As weird and wondrous as was the shoegazer noise of the Pale Saints, frontman Ian Masters sought a more experimental sound. Friendly Science Orchestra is definitely one of his more left-field, post-Pale Saints endeavors. Miniature Album sees him collaborating with like-minded sonic experimentalists, crafting hazy psychedelic ditties and bizarre sound clash excursions. Only three of the mini-album's 12 tracks extend beyond the one-minute mark, and even then it's only for a few brief additional seconds. Fans of Masters' stunning voice will be disappointed that he only sings on the delightful opener, "Sutekina Sora O," with the remainder of the album's "vocals" entailing disorienting samples and a female Japanese friend repeating frightening lines about a baby in a box on the appropriately titled "Baby in the Box." Masters traverses more than a few genres in the album's 12 minutes, from weepy IDM to Japanese-style punishing art-noise to a fuzz box movie-score cover to avant-garde percussion and synth workouts that would make John Cage proud. Other than "Sutekina Sora O" and the tender, haunting instrumental "I Don't Know How to Be a Girl," Miniature Album is a relatively inaccessible experience, even for fans who've followed Masters from the Pale Saints to Spoonfed Hybrid and ESP Summer. It's an interesting and obscure album to say the least, but an acquired taste to be sure. That Masters surfs through so many genres with such great success, making song fragments feel like full-length experimental symphonies, belies the fact that he's created more of a museum piece than an album geared toward casual listening.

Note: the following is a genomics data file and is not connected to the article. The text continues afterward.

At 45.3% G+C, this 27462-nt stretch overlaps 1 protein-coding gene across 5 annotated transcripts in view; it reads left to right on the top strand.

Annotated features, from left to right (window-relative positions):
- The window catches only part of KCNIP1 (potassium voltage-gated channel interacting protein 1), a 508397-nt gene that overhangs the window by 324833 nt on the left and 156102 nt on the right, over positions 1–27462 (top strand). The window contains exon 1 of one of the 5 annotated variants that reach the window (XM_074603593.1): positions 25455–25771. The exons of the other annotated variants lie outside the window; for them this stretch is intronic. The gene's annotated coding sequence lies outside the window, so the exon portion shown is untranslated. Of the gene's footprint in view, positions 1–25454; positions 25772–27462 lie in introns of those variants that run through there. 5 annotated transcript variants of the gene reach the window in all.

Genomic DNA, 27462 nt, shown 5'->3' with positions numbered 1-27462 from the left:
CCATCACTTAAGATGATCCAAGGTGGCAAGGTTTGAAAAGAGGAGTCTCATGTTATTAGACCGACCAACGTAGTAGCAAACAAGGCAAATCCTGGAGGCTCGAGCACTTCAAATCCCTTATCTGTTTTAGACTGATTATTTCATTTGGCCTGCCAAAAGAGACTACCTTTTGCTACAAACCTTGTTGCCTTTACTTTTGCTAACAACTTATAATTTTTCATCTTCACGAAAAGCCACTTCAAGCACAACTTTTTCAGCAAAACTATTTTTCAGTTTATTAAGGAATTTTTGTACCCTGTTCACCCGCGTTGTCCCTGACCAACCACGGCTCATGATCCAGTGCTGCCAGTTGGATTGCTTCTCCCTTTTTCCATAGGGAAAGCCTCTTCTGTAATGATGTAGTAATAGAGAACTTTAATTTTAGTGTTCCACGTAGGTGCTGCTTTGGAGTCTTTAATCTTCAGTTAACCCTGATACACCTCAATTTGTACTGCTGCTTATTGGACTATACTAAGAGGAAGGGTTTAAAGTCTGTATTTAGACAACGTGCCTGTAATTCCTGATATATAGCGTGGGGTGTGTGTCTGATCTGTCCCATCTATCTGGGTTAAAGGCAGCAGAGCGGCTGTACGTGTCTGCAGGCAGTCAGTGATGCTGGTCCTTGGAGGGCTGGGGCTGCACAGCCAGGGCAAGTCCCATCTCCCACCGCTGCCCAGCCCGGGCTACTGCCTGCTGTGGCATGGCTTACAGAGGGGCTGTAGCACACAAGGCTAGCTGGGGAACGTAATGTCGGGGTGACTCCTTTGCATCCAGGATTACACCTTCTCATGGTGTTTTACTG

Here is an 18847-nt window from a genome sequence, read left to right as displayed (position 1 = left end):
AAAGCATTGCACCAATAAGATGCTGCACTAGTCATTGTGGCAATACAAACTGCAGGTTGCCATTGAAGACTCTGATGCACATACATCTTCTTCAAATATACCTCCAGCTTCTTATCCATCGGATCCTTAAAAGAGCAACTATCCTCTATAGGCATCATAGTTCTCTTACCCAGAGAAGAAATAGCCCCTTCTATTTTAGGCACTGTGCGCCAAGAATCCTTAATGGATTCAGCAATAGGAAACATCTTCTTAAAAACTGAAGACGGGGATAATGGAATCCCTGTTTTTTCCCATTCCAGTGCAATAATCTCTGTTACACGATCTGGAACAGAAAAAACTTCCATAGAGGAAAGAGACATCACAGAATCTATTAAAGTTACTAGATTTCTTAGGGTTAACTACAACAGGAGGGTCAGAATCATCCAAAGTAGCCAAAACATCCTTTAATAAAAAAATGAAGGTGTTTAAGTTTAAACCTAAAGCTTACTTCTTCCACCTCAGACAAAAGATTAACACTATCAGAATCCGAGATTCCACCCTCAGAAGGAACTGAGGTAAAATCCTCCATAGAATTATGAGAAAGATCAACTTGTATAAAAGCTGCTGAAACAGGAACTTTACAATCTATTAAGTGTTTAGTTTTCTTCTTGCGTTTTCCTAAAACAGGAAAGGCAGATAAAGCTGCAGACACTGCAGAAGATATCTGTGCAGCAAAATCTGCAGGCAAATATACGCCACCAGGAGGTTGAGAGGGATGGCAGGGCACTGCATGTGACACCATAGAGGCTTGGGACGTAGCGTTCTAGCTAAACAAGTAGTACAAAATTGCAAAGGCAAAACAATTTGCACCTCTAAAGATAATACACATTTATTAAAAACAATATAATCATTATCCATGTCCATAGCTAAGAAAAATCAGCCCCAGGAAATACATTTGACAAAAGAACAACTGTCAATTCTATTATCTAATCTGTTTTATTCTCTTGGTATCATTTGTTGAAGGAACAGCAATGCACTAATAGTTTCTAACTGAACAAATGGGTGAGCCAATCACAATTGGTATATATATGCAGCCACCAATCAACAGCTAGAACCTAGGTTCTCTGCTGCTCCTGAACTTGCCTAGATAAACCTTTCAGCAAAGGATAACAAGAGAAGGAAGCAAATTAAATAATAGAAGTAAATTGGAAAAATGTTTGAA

Share this page
AllMusic Review by Tim DiGravina